Paisa culture

Surrounded by seven hills, Medellín is situated within the Aburrá Valley among the Andes mountains. Rather than calling themselves Medellínenses, locals often refer to themselves as Antioqueños after the province Antioquia or paisas.


During a hospitality and tourism internship in Colombia, interns will begin to understand the importance of the paisa culture. The term paisas comes from paisano, or “fellow countryman” and implies a cultural and regional identity encompassing Colombians in the states of Antioquia, Caldas, Risaralda, Quindío and a few towns of Tolima and Valle del Cauca. Paisas speak, dress and live in a distinct way from other Colombians. One example of paisa culture within Medellín’s booming metropolis is the prevalence of buying basic products from small neighborhood stores, rather than purchasing in major supermarkets.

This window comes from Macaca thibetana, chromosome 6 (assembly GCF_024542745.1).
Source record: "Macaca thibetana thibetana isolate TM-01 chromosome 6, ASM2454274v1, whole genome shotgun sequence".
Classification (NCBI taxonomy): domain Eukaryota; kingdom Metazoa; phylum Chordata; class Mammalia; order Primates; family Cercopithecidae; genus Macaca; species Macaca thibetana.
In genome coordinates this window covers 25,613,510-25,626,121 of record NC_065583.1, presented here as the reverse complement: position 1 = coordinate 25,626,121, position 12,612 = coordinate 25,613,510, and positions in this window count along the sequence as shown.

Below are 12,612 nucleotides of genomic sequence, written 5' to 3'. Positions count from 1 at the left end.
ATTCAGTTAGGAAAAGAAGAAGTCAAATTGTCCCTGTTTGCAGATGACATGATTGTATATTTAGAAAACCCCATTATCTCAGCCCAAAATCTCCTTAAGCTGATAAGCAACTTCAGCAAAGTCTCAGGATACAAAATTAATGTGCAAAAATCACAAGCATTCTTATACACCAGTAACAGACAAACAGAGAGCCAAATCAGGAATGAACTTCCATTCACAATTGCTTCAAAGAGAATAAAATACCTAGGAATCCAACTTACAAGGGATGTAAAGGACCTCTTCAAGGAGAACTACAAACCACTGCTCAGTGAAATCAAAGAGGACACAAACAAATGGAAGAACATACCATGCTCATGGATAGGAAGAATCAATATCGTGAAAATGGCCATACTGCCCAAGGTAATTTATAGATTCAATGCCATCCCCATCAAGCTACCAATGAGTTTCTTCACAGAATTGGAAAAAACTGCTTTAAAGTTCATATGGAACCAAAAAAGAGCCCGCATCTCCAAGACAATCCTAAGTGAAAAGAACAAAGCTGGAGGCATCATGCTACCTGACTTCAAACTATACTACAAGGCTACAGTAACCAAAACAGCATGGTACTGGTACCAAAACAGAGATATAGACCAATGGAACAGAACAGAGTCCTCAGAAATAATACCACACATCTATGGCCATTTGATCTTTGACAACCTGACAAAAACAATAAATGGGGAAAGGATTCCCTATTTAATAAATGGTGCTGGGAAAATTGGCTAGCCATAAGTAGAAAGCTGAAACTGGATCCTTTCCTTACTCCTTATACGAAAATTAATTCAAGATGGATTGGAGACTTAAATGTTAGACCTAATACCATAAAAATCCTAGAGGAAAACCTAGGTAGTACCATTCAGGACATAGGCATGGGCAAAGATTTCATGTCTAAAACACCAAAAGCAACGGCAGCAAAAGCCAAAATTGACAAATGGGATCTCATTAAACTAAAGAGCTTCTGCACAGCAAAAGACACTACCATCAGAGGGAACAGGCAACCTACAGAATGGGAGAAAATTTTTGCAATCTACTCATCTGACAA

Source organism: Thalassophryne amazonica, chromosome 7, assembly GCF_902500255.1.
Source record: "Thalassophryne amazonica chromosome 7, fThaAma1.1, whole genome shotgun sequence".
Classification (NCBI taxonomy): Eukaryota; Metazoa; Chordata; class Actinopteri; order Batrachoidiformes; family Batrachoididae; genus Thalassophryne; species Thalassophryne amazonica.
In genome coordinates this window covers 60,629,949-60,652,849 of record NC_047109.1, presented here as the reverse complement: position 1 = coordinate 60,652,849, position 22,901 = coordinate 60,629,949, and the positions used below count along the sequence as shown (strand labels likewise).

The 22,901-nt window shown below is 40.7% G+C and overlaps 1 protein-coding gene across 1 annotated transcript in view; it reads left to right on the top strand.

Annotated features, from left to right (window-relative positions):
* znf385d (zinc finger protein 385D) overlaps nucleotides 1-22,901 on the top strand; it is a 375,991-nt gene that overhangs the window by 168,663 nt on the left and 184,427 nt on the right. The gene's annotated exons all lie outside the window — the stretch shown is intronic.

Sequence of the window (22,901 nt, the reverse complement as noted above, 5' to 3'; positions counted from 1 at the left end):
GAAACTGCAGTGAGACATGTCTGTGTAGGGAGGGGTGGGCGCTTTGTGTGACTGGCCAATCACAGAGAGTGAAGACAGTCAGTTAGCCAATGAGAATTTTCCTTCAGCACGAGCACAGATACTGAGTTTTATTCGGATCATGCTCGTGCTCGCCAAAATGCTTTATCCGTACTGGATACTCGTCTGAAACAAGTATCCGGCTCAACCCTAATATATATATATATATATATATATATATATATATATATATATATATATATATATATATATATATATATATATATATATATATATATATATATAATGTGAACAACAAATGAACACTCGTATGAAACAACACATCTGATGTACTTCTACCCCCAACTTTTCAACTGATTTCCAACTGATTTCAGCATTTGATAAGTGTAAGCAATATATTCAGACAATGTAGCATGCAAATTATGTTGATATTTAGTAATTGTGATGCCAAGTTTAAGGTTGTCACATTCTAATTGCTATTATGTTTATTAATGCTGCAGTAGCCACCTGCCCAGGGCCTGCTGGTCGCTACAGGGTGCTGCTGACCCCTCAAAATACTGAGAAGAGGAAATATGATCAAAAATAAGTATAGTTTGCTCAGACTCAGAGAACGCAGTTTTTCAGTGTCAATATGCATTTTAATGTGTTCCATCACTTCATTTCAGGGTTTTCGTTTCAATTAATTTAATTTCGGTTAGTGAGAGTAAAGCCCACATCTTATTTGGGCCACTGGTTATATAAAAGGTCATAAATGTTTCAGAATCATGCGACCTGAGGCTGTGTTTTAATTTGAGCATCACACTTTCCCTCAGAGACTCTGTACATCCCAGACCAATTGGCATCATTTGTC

Beautiful Medellín

No matter when their hospitality and tourism internship in Colombia begins, interns can rest assured the weather will be fantastic. Nicknamed the city of eternal springs, Medellín’s temperature rests between 60 and 90 degrees Fahrenheit year-round. There’s no excuse for a hospitality and tourism intern abroad not to explore the city’s numerous parks and plazas and eat their meals outside “al fresco”.


Medellín also hosts a famous flower festival called Feria de flores, which draws in tourists from all over the world. In August, rural farmers come into the city from Antioquia to present intricate flower designs. The festival activities include an antique car parade, a horse parade, and a flower float parade featuring dancers, singers and performers.